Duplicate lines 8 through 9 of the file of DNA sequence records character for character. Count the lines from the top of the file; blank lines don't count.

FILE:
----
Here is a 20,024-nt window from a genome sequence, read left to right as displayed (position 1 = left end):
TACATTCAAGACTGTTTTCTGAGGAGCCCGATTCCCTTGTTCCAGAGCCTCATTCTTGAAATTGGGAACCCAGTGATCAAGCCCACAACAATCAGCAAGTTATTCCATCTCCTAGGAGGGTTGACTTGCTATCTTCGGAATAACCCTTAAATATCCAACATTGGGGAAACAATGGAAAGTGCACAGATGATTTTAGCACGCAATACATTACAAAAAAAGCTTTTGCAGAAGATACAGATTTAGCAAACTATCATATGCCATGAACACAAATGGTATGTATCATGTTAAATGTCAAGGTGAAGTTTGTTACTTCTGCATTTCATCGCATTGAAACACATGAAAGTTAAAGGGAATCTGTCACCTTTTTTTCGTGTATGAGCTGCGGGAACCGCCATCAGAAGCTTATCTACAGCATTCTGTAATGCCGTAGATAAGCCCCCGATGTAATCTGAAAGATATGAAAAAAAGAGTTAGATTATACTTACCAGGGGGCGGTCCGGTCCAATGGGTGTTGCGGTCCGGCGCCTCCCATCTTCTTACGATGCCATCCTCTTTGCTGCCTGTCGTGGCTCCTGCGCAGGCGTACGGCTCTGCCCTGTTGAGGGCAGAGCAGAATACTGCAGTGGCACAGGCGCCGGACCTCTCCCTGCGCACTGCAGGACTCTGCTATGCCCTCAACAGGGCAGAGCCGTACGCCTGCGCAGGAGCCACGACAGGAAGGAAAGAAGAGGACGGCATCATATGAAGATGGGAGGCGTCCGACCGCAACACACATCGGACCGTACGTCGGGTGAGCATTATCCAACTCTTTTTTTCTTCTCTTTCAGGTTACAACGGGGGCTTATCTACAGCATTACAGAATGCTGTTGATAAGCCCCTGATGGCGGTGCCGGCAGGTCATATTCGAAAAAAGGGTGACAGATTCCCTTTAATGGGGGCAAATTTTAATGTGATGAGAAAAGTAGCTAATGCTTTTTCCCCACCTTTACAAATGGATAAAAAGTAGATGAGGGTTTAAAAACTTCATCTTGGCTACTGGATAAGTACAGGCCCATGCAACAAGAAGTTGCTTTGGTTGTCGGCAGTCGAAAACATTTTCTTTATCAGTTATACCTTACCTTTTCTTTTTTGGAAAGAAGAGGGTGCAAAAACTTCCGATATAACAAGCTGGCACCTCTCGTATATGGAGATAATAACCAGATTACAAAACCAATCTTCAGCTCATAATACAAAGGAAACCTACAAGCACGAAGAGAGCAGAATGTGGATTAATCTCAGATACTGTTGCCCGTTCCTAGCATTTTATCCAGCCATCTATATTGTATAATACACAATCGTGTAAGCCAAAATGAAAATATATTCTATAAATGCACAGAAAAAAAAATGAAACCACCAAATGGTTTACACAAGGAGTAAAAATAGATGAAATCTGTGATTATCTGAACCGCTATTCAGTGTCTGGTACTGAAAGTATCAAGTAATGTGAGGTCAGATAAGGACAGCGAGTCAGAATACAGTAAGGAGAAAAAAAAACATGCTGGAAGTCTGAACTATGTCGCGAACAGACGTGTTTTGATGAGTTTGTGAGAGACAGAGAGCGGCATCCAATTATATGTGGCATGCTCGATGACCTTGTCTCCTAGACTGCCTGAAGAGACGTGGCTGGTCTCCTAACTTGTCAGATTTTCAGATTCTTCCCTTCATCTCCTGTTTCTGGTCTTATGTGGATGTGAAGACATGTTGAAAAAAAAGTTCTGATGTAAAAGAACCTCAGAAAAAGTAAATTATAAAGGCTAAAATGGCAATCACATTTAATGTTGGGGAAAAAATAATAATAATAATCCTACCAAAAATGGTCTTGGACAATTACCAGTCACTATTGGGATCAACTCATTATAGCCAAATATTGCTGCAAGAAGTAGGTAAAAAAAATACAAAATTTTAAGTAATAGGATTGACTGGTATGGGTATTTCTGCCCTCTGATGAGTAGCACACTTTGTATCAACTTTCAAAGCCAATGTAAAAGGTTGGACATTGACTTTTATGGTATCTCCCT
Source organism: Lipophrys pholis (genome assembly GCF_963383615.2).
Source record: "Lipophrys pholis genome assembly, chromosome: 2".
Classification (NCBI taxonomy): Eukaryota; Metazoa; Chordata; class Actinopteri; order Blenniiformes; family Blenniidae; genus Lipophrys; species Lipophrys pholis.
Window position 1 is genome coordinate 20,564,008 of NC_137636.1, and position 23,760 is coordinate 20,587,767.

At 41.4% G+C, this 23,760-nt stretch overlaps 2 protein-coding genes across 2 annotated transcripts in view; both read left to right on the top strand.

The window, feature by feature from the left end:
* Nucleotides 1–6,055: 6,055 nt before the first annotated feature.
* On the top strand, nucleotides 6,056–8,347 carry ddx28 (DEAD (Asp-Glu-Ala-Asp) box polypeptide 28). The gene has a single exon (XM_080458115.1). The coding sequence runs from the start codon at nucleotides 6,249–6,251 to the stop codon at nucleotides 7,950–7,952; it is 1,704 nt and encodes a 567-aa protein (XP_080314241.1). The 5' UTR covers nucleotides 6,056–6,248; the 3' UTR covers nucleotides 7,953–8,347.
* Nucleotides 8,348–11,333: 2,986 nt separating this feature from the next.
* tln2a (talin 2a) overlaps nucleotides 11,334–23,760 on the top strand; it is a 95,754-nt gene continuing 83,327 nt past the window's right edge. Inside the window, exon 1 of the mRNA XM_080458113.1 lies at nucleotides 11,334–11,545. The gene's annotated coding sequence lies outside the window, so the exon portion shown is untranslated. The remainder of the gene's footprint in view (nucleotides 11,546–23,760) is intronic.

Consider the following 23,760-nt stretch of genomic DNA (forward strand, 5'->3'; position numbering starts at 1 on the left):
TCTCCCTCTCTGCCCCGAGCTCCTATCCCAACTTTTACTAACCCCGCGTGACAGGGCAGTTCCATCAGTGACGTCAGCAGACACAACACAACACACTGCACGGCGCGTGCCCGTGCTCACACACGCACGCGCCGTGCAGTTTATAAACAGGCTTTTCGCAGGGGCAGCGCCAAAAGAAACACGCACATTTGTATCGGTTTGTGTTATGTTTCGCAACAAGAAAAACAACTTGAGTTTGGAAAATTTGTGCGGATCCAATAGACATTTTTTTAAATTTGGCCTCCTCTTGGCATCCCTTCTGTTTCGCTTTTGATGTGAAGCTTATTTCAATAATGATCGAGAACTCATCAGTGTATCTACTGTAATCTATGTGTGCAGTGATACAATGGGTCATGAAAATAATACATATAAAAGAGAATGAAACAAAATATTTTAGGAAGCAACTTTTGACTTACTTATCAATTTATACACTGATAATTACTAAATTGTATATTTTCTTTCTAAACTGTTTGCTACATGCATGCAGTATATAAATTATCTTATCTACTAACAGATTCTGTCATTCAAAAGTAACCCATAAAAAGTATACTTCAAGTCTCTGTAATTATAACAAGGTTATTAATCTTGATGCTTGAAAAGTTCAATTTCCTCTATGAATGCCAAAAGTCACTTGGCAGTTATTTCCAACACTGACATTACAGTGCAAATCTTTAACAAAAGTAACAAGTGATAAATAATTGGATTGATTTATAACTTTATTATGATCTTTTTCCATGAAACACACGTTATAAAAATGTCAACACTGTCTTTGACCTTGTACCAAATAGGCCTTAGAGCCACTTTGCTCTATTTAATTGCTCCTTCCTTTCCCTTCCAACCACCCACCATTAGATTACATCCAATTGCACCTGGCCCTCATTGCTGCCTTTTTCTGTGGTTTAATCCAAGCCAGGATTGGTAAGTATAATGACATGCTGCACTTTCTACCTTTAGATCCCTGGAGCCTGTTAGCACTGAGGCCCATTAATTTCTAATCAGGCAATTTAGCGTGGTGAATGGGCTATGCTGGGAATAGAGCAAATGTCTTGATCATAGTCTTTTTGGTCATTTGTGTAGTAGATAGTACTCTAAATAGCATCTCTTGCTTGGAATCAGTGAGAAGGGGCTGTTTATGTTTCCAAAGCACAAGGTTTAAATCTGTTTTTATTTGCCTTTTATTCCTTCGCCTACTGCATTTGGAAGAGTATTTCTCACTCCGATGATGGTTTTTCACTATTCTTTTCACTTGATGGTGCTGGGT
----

The window, feature by feature from the left end:
* Nucleotides 1–6,055: 6,055 nt before the first annotated feature.